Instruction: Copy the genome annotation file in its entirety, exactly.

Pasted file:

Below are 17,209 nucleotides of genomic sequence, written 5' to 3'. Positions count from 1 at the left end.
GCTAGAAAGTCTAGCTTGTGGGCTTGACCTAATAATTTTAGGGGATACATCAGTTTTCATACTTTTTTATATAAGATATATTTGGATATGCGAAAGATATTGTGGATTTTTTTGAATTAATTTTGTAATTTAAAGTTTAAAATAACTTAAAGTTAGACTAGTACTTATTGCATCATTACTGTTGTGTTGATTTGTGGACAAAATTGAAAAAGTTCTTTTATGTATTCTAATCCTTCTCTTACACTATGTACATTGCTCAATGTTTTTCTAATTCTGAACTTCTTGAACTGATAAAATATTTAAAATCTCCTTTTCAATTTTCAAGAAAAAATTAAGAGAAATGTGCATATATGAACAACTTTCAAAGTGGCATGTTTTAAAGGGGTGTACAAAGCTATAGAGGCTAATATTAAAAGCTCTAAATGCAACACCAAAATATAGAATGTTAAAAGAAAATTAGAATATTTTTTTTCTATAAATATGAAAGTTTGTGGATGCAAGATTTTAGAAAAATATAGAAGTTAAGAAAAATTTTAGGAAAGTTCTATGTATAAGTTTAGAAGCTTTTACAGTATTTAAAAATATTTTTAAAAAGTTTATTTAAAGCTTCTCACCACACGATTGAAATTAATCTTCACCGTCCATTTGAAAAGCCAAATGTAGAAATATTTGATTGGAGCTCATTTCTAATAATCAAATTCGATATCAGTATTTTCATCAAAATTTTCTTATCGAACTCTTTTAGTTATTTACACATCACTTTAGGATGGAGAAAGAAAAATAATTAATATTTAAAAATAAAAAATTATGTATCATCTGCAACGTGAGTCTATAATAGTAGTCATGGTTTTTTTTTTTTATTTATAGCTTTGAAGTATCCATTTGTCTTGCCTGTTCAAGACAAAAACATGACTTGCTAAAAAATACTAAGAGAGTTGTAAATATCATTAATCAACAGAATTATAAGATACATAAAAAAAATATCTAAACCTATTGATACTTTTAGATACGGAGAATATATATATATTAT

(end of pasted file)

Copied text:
Below are 17,209 nucleotides of genomic sequence, written 5' to 3'. Positions count from 1 at the left end.
GCTAGAAAGTCTAGCTTGTGGGCTTGACCTAATAATTTTAGGGGATACATCAGTTTTCATACTTTTTTATATAAGATATATTTGGATATGCGAAAGATATTGTGGATTTTTTTGAATTAATTTTGTAATTTAAAGTTTAAAATAACTTAAAGTTAGACTAGTACTTATTGCATCATTACTGTTGTGTTGATTTGTGGACAAAATTGAAAAAGTTCTTTTATGTATTCTAATCCTTCTCTTACACTATGTACATTGCTCAATGTTTTTCTAATTCTGAACTTCTTGAACTGATAAAATATTTAAAATCTCCTTTTCAATTTTCAAGAAAAAATTAAGAGAAATGTGCATATATGAACAACTTTCAAAGTGGCATGTTTTAAAGGGGTGTACAAAGCTATAGAGGCTAATATTAAAAGCTCTAAATGCAACACCAAAATATAGAATGTTAAAAGAAAATTAGAATATTTTTTTTCTATAAATATGAAAGTTTGTGGATGCAAGATTTTAGAAAAATATAGAAGTTAAGAAAAATTTTAGGAAAGTTCTATGTATAAGTTTAGAAGCTTTTACAGTATTTAAAAATATTTTTAAAAAGTTTATTTAAAGCTTCTCACCACACGATTGAAATTAATCTTCACCGTCCATTTGAAAAGCCAAATGTAGAAATATTTGATTGGAGCTCATTTCTAATAATCAAATTCGATATCAGTATTTTCATCAAAATTTTCTTATCGAACTCTTTTAGTTATTTACACATCACTTTAGGATGGAGAAAGAAAAATAATTAATATTTAAAAATAAAAAATTATGTATCATCTGCAACGTGAGTCTATAATAGTAGTCATGGTTTTTTTTTTTTATTTATAGCTTTGAAGTATCCATTTGTCTTGCCTGTTCAAGACAAAAACATGACTTGCTAAAAAATACTAAGAGAGTTGTAAATATCATTAATCAACAGAATTATAAGATACATAAAAAAAATATCTAAACCTATTGATACTTTTAGATACGGAGAATATATATATATTAT